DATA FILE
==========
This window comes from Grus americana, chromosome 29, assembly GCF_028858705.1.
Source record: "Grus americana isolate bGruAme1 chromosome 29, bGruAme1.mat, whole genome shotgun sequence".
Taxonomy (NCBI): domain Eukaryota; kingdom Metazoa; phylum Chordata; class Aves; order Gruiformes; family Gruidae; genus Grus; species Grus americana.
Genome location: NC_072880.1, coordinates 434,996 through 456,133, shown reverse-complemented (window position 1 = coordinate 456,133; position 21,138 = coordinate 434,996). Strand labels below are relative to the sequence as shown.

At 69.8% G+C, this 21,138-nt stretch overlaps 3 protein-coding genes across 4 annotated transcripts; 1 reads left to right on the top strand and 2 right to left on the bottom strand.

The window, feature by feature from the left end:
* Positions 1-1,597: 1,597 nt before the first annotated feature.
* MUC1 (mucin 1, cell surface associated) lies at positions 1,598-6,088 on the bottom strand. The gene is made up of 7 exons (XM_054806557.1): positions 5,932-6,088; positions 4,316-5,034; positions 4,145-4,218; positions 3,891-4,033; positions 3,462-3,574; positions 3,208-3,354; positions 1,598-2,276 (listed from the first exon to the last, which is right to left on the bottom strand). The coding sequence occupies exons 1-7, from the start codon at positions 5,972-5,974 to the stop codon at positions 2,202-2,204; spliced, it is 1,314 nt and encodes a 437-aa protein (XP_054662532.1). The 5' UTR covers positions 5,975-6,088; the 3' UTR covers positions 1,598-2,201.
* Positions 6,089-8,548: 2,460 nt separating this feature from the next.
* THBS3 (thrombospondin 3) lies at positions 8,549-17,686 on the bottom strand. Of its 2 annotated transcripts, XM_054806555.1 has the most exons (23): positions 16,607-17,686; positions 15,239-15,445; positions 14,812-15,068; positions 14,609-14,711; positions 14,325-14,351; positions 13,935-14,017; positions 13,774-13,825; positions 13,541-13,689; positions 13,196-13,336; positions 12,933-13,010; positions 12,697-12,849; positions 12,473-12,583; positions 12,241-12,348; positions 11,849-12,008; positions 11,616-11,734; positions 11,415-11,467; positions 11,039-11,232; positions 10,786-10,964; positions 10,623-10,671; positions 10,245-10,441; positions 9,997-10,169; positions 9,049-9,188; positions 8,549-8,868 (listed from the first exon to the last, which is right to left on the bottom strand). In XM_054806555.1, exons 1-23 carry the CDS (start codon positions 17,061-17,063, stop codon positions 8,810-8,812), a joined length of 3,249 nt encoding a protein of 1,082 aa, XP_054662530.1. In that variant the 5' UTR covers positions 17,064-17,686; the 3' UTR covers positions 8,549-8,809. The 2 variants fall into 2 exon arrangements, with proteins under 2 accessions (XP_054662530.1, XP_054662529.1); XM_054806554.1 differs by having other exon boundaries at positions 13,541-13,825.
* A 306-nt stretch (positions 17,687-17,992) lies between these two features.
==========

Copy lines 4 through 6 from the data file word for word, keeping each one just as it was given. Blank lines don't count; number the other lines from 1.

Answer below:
Genome location: NC_072880.1, coordinates 434,996 through 456,133, shown reverse-complemented (window position 1 = coordinate 456,133; position 21,138 = coordinate 434,996). Strand labels below are relative to the sequence as shown.

At 69.8% G+C, this 21,138-nt stretch overlaps 3 protein-coding genes across 4 annotated transcripts; 1 reads left to right on the top strand and 2 right to left on the bottom strand.

The window, feature by feature from the left end: